A Thanksgiving Meditation

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Dropping into my heart space today. And with that, the affirmation that I live in gratitude.

Every day that I awaken and breathe, I am thankful.

Every day that I think a thought, and feel my heart’s stirring, I am thankful.

Every day that I am upright and whole, I am thankful.

Every day that a creative and productive idea becomes solid matter, I am thankful.

Every day that I face that thing of which I am most afraid, I am thankful.

Every day that I am given awareness of the smallest of beauties, the most unsung of treasures, I am thankful.

Every day that I am enlightened, given insight, have an epiphany, I am thankful.

Every day that I exercise compassion, understanding, patience, empathy, I am thankful.

Every day that I encounter another living creature and engage, I am thankful.

Every day that I can have some time to myself, for quiet and reflection, I am thankful.

Every day that I am hugged, kissed, loved, I am thankful.

Every day that I laugh, or make someone else laugh, I am thankful.

Every day that the people I love are healthy and happy, I am thankful.

Every day that my friends do well in the world, I am thankful.

Every day that I change someone’s life, or someone changes mine, I am thankful.

Every day that love is evident in my life, I am thankful.

Every day that I act out of anger, impatience, frustration, a broken heart, I am thankful. For each affliction offers an opportunity to learn about myself, and my fellow seeker.

Every day that brings me a challenge that tests my spirit, I am thankful.

Every day that I am humbled by a mistake of my own doing, I am thankful. Why else do our mistakes exist?

Every day that I am faced with seemingly unbearable odds, unrelenting trials, I am thankful. For the lessons learned, and the spirit strengthened by them, are more valuable to me than if I were living an effortless life.

Every day that I try, I am thankful.

Every day that I try again, I am thankful.

And when they ask me what’s new? I will answer, every single day.  Because every single day that arrives brings a sun, a moon, a breath, a surprise, a blessing, a song, whether sung or heard, and the spiritual ear to hear it, a world of love at my fingertips, a capacity for hope, a reason to smile, an opportunity to repair, restore, renew, and a heart full of gratitude.

And may my most powerful prayer from this day forward be … NOT … “Dear God, please give me …” But two words, and two words only:   THANK YOU.

Happy Thanksgiving.

 

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A Glimpse of Grace

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Last year at Thanksgiving I published an article about the song Amazing Grace, which seemed fitting for a holiday meant to honor gratitude.   This year, as we prepare our tables, I offer you a remembrance from one of my own Thanksgivings past.   A consummate illustration of grace.  And which, in whatever form, is always amazing.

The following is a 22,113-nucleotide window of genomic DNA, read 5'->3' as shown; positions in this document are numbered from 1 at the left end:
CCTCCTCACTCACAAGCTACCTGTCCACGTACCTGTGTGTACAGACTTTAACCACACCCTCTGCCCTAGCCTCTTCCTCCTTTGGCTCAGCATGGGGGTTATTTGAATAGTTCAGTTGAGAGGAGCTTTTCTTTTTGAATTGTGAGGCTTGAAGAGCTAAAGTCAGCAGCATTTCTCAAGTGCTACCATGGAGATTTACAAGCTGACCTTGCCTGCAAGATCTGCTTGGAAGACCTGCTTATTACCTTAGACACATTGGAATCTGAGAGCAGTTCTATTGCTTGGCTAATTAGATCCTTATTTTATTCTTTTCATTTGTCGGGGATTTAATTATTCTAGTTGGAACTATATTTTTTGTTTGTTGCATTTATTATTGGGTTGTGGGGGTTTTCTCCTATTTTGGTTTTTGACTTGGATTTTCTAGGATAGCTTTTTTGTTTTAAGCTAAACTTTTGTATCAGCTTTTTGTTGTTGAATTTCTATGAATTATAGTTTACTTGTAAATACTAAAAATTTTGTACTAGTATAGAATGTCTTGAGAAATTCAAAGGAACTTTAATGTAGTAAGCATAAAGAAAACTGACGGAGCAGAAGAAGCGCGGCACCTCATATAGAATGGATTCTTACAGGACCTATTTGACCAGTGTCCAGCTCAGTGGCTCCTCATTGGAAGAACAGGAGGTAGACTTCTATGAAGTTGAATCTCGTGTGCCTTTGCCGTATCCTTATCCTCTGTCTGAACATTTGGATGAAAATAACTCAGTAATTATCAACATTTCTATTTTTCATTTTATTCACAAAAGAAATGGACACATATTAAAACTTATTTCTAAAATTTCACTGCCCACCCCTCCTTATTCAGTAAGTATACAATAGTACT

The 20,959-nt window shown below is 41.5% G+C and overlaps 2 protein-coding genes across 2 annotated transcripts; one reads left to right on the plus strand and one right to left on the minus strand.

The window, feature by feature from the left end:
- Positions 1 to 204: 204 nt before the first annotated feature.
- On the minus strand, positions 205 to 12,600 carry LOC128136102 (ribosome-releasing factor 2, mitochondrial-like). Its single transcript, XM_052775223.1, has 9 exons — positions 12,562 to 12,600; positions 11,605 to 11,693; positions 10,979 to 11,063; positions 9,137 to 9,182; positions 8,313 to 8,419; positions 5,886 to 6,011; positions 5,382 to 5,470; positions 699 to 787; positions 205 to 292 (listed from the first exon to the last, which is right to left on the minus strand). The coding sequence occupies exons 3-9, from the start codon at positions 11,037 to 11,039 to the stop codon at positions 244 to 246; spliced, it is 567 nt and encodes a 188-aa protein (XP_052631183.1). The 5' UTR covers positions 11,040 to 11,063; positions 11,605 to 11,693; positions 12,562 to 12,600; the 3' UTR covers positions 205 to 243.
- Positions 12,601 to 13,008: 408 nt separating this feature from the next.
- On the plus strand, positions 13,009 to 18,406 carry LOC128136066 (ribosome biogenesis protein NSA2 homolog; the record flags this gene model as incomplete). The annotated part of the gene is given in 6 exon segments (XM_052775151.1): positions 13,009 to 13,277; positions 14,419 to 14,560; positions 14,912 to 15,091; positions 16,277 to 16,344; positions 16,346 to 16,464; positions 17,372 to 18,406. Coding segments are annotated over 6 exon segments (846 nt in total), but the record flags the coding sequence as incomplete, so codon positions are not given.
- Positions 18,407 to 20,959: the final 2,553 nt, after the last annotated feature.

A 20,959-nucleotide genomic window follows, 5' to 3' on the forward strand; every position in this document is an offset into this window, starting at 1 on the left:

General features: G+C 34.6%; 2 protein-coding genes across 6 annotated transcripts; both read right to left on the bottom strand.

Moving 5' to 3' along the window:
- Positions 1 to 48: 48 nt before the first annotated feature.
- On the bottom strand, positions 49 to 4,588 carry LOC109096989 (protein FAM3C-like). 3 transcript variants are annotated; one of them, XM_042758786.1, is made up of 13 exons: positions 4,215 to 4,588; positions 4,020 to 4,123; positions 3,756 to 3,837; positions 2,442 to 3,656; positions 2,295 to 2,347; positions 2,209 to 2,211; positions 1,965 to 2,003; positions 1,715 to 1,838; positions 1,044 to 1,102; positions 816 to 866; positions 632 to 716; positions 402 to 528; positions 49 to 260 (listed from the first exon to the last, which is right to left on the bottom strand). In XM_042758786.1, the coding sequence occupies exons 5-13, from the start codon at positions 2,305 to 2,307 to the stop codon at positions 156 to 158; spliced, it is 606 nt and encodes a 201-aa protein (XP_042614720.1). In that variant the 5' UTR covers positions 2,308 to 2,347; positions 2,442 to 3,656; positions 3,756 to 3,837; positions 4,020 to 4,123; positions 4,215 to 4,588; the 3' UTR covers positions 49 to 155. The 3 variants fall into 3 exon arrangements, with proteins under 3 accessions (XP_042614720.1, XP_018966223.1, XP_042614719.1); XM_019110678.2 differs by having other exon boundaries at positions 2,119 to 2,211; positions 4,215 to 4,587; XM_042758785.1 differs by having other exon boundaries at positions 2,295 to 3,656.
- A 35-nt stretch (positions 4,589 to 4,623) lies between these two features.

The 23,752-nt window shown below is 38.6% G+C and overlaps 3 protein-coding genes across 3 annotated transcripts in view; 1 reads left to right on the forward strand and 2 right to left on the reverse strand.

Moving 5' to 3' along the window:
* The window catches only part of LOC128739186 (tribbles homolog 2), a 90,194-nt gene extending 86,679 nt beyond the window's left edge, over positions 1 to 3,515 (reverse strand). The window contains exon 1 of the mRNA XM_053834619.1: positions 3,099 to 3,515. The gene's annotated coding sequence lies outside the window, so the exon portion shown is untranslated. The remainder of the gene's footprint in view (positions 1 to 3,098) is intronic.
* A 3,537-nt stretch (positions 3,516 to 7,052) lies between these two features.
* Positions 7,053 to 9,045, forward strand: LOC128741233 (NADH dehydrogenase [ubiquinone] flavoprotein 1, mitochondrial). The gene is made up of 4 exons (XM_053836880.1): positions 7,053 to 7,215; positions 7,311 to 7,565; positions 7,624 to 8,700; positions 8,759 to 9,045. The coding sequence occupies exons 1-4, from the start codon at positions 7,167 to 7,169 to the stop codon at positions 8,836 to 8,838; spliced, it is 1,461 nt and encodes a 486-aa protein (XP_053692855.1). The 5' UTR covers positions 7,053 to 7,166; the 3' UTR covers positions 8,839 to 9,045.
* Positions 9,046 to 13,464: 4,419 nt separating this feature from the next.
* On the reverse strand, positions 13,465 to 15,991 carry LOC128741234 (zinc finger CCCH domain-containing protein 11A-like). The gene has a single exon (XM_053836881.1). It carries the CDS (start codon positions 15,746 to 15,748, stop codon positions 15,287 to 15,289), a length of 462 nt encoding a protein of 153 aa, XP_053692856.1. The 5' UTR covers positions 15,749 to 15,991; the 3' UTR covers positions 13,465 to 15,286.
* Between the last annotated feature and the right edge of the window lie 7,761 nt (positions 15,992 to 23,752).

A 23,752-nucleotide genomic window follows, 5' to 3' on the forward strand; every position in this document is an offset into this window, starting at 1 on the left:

Autumn, 1978.  The Jonestown massacre had just splashed across the nation’s newspapers, and my mother protectively drew her family into her bosom in an almost hysterical way.  She was due to be the keynote speaker at a conference in Atlanta just a few days after the coming Thanksgiving.  She often traveled for business, leaving us to hold down the fort, but this time decided that the whole family would go with her, take off early, and make a little vacation out of it.  On Thanksgiving morning, we piled into a roomy, rented twenty-six-footer RV mobile home, and headed east on Interstate 10.  I had just gotten my driver’s license, and my stepfather promised that I could have a try behind the wheel of the behemoth, probably somewhere out in the desert, where there would be fewer other cars for me to endanger.

My mother and her best friend Dolores (whose kids were with their father for the holiday, so she was joining) had packed the RV with all that would be needed to prepare a turkey feast, and with Dad at the wheel the women immediately commenced to cooking in the small kitchenette of the RV.  The plan was that wherever we were by the time dinner was ready was where we’d stop and have our Thanksgiving dinner.  The two of them took up the whole middle section, which included the kitchenette on one side of the RV and a large table for eating on the other, against a huge picture window, and which immediately got covered with all the food preparation.  My sister Pam, brother Mike, and I were mainly relegated to the back, an area that was much like a large restaurant booth and table, around which we sat with our many board games, and stared out of the large back window onto the vista of road behind us.  Above us were pull-out bunks for sleeping.  Mike ran back and forth between the stern to riding shotgun with Dad.  The women kept begging him find a spot and sit still.  Yeah, good luck with that.